Enhancement of sub-wavelength optical fields using sub-micron plasmonic probes has found many applications in chemical, material, biological and medical sciences. The enhancement is via localised surface-plasmon resonance (LSPR) which enables the highly sensitive vibrational-spectroscopy technique of surface-enhanced Raman scattering (SERS). Combining SERS with optical fibres can allow the monitoring of biochemical reactions in situ with high resolution. Here, we study the electromagnetic-field enhancement of a tapered optical fibre-tip coated with gold nanoparticles (AuNPs) using finite-element simulations. We investigate the electric-field enhancement associated with metallic NPs and study the effect of parameters such as tip-aperture radius, cone angle, nanoparticle size and gaps between them. Our study provides an understanding of the design and application of metal-nanoparticle-coated optical-fibre-tip probes for SERS. The approach of using fibre-coupled delivery adds flexibility and simplifies the system requirements in SERS, making it suitable for cellular imaging and mapping bio-interfaces.
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It is often desirable to measure physiological and biological parameters with a high spatial resolution at a preferred location. Local chemical information (provided by techniques such as Raman spectroscopy) can be extremely important in biology, medicine and forensics . To achieve this, spectroscopic probes can be used [2,3]; however, in order to measure with high spatial resolution, it is desirable to localise the light strongly to dimensions below the optical wavelength. For this purpose, dielectric fibres/waveguides cannot be used, because, as the dimensions decrease, the extent of the evanescent field outside the physical dimensions of the waveguide increases and the light cannot be confined. However, by using metallic waveguides or metal-based structures that support surface plasmons, light can be confined below the diffraction limit .
Surface-enhanced Raman scattering (SERS) is a powerful vibrational spectroscopy technique capable of single-molecule detection [5–7]. It is increasingly being used for probing and imaging live cells, to provide molecular structural information on their cellular environment . Measurement of intrinsic cellular molecules in the local optical fields of the metallic nanoparticles can be done in live cells . Metallic nanostructures also can be used with a “reporter molecule” attached to gold and silver nanoparticles instead of using fluorescent tags [10, 11]. By providing the specific SERS spectrum of the reporter, the location of the nanoparticles can be discerned. However, since metal nanoparticles enhance the Raman signatures of molecules in their immediate environment, they can also be used as label-free or reporter-free SERS probes inside cells . In SERS, while the detection is in the far-field, the molecules are interrogated in the near-field of the metallic nanostructures.
On the other hand, in near-field scanning optical microscopy (SNOM), a tapered optical fibre tip is used to scan a sample at a few nanometers from the sample surface. Tip-enhanced Raman spectroscopy (TERS) is another technique wherein a metal-coated (aperture-less) tip (typically a plasmonically active AFM tip) is used. In both cases, the tip is usually coated with a thin metal layer for which in the case of SNOM a small aperture remains uncoated. The aperture normally has a diameter of 30-50 nm to provide high lateral resolution; however, this results in very low light throughput, so there has been much interest in improving such probes. Raman enhancement of signals with both SNOM and TERS are possible but comparing enhancement factors, especially of substrates which are distinct from each other and have different optical properties, is a challenge and can be misleading . Hence solid-coated tips and nanoparticle-coated tips cannot be compared directly as the enhancements they will generate will depend on the respective optical and nanoscale properties. However, the resolution of tips is determined by the aperture or the curvature of the tip, respectively. It follows intuitively that therefore a solid tip can in principle have atomic resolution (sub-nm), as demonstrated by Deckert et al., while a fibre-tip will have a resolution determined by the smallest aperture possible to be constructed, which is likely to be a few nm . A lot of effort has been focused on designing such probes numerically and experimentally to study metal-coated fibre-tips for near-field optical microscopy [15–24], as well as metal-coated aperture-less fibre tips [25–29]. The use of glass capillaries (micropipettes) with sub-micron tips, coated with gold nanoparticles (NPs) for intracellular analysis and for single-cell detection, has been also reported [30, 31].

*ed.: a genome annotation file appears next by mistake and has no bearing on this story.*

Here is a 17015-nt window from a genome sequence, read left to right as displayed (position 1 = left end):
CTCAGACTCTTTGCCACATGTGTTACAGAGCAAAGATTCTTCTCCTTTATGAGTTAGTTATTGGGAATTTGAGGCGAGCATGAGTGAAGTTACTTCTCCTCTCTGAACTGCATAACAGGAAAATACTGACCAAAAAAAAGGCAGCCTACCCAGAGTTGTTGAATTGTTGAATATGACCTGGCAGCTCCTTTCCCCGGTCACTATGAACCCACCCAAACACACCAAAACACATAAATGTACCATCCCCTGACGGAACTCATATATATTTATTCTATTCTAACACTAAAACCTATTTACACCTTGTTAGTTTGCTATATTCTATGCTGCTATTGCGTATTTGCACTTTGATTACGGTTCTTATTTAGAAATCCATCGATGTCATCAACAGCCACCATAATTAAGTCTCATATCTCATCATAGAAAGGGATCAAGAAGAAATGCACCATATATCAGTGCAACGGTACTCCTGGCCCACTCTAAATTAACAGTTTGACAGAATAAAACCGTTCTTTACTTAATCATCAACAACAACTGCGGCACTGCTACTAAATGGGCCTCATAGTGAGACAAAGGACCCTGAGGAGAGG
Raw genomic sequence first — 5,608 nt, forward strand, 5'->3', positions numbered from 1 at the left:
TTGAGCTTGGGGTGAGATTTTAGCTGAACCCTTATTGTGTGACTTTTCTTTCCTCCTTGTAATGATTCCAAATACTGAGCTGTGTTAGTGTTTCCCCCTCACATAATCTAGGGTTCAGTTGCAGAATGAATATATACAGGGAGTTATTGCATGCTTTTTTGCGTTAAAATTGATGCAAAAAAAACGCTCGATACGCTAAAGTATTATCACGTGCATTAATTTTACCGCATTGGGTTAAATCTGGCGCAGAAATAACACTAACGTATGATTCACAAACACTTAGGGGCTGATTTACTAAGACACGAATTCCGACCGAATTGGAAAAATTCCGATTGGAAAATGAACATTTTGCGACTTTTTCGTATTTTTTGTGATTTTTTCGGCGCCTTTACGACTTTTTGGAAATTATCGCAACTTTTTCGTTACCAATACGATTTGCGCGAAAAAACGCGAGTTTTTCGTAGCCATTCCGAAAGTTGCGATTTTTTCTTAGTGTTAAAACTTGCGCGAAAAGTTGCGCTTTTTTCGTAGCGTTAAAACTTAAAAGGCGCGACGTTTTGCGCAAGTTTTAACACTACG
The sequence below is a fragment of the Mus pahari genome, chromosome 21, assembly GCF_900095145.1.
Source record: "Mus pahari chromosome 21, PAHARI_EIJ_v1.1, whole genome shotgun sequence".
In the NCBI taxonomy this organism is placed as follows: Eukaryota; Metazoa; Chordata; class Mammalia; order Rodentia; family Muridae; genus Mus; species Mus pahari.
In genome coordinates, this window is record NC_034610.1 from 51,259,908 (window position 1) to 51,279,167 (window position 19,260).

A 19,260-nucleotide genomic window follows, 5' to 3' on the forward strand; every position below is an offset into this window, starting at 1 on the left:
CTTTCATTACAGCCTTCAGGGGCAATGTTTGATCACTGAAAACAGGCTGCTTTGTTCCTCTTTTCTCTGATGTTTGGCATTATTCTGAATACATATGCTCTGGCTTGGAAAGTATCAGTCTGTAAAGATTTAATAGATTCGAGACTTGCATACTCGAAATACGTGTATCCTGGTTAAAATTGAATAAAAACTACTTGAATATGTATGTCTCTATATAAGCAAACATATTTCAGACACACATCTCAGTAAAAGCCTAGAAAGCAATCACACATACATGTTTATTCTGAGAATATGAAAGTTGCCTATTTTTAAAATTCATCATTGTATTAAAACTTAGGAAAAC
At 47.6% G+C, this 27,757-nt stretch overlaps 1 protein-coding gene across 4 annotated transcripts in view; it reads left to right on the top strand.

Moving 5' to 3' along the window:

Low light throughput can be overcome by using optical fibres that can be used to guide the light (laser light and/or SERS signal) to and from a sample, allowing remote measurements at a very localised spot. Vo-Dinh et al. have demonstrated a pH-sensitive plasmonics-active fibre-optic nanoprobe for intracellular bioanalysis in single living human cells using SERS . These authors used an optical tip with a diameter smaller than 100 nm, coated with a 6 nm layer of silver and functionalised with para-mercaptobenzoic acid (pMBA) as a pH reporter. Gold nanoparticles coated on the tip surface of a tapered multimode optical fibre have been used for recording SERS spectra by Chen et al; Raman spectra of aqueous solutions of Rhodamine 6G (R6G) with different concentrations were detected in remote-detection mode . Others have also demonstrated the use of highly sensitive metal-nanoparticle-decorated tapered-fibre SERS probes [34–37]. Plasmonic nanostructures at the tips of tapered optical fibres have also been considered . Thus, all this published work has established that tapered fibres can be combined with SERS and this is beneficial for remote monitoring and high resolution in situ measurements. Here, we record additional SERS data from exemplar fibres to show that gold-nanoparticle decorated tapered fibres can be used for measurements such as that of pH. However, in this paper, we primarily use the acquisition of SERS from metal-nanoparticle-coated tapered-optical fibres as a motivation for the numerical study.